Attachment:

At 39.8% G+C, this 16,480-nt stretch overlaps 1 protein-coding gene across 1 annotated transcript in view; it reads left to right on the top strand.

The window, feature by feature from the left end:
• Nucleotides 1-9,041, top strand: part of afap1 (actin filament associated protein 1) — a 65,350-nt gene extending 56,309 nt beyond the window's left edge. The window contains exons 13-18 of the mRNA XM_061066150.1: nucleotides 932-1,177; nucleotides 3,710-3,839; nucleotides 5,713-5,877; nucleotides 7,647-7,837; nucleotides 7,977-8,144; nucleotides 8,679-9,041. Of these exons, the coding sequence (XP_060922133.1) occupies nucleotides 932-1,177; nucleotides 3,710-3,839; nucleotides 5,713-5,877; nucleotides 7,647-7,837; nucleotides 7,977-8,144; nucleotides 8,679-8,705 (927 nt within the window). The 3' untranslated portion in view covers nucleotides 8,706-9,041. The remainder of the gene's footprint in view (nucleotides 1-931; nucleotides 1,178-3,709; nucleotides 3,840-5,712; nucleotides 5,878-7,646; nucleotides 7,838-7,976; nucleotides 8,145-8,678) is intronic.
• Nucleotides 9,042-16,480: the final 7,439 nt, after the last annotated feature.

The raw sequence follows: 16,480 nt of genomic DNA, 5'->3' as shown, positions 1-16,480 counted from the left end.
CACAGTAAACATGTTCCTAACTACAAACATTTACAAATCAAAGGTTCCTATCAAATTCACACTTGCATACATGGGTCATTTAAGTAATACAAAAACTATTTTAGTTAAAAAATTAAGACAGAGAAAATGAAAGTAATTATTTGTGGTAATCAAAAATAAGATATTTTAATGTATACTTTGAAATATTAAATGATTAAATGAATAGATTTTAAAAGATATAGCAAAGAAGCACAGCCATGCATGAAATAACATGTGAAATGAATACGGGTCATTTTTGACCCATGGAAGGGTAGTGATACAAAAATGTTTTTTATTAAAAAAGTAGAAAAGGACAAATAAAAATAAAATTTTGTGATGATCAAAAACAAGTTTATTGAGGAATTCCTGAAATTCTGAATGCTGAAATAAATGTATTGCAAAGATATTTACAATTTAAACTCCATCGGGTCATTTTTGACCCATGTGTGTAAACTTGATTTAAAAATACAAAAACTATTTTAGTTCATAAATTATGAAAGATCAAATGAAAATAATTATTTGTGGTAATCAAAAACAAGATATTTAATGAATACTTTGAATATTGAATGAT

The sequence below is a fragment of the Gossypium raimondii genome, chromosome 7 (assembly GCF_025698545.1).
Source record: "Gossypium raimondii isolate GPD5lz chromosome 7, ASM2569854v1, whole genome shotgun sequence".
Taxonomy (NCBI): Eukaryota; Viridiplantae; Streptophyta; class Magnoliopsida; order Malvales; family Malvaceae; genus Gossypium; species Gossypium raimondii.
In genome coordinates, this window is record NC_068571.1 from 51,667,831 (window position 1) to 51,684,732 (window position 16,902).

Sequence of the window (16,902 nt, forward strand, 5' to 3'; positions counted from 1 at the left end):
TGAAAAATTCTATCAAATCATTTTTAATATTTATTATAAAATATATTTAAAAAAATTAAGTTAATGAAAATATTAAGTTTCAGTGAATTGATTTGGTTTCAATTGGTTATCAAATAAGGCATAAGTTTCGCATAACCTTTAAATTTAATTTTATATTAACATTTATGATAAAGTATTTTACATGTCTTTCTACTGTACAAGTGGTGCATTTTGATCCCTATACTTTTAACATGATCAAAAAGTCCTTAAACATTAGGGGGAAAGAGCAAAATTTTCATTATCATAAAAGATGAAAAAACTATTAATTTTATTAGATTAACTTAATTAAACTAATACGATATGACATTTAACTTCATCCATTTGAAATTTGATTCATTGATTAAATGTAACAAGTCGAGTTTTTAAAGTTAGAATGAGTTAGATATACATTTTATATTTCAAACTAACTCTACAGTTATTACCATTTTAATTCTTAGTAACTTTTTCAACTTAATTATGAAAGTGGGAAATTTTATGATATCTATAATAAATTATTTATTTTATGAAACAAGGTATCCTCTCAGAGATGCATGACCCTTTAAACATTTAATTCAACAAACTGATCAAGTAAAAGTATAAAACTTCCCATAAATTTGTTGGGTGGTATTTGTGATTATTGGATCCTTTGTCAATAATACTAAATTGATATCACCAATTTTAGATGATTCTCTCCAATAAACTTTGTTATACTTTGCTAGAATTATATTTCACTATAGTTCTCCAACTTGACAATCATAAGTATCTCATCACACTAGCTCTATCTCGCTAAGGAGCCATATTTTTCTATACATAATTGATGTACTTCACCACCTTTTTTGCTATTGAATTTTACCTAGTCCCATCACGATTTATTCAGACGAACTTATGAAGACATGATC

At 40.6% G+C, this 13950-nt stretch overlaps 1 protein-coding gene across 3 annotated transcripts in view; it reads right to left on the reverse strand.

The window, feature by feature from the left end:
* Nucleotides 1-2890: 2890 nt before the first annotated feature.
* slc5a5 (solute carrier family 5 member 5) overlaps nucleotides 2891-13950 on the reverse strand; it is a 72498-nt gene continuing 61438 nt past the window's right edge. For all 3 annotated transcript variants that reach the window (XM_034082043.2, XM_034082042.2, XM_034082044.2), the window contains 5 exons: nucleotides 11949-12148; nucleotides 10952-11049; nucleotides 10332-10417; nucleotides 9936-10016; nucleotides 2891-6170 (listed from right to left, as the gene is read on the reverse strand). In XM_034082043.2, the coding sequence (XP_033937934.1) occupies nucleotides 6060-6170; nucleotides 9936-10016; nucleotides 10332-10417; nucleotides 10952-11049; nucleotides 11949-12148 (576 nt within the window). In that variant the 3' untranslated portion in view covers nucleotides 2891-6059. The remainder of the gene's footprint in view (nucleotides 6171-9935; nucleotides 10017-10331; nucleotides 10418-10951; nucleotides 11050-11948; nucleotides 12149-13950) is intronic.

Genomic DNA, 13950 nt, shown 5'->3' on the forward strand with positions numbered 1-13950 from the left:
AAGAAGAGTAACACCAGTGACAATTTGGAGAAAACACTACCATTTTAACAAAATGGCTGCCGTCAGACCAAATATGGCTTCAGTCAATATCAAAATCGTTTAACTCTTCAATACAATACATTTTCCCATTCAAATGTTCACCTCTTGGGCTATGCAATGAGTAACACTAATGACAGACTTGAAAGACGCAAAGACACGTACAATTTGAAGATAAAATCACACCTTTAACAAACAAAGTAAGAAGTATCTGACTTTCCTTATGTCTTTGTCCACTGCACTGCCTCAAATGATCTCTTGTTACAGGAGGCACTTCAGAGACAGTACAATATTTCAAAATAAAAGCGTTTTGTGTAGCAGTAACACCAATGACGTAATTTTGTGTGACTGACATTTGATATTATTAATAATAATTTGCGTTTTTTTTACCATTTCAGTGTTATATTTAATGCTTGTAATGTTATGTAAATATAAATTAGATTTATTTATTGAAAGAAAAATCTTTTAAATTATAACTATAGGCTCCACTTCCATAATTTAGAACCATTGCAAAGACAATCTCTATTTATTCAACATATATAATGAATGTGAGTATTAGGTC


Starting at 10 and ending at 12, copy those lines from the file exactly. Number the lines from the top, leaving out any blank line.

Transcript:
In genome coordinates, this window is record NC_068571.1 from 51,667,831 (window position 1) to 51,684,732 (window position 16,902).

Sequence of the window (16,902 nt, forward strand, 5' to 3'; positions counted from 1 at the left end):
TGAAAAATTCTATCAAATCATTTTTAATATTTATTATAAAATATATTTAAAAAAATTAAGTTAATGAAAATATTAAGTTTCAGTGAATTGATTTGGTTTCAATTGGTTATCAAATAAGGCATAAGTTTCGCATAACCTTTAAATTTAATTTTATATTAACATTTATGATAAAGTATTTTACATGTCTTTCTACTGTACAAGTGGTGCATTTTGATCCCTATACTTTTAACATGATCAAAAAGTCCTTAAACATTAGGGGGAAAGAGCAAAATTTTCATTATCATAAAAGATGAAAAAACTATTAATTTTATTAGATTAACTTAATTAAACTAATACGATATGACATTTAACTTCATCCATTTGAAATTTGATTCATTGATTAAATGTAACAAGTCGAGTTTTTAAAGTTAGAATGAGTTAGATATACATTTTATATTTCAAACTAACTCTACAGTTATTACCATTTTAATTCTTAGTAACTTTTTCAACTTAATTATGAAAGTGGGAAATTTTATGATATCTATAATAAATTATTTATTTTATGAAACAAGGTATCCTCTCAGAGATGCATGACCCTTTAAACATTTAATTCAACAAACTGATCAAGTAAAAGTATAAAACTTCCCATAAATTTGTTGGGTGGTATTTGTGATTATTGGATCCTTTGTCAATAATACTAAATTGATATCACCAATTTTAGATGATTCTCTCCAATAAACTTTGTTATACTTTGCTAGAATTATATTTCACTATAGTTCTCCAACTTGACAATCATAAGTATCTCATCACACTAGCTCTATCTCGCTAAGGAGCCATATTTTTCTATACATAATTGATGTACTTCACCACCTTTTTTGCTATTGAATTTTACCTAGTCCCATCACGATTTATTCAGACGAACTTATGAAGACATGATC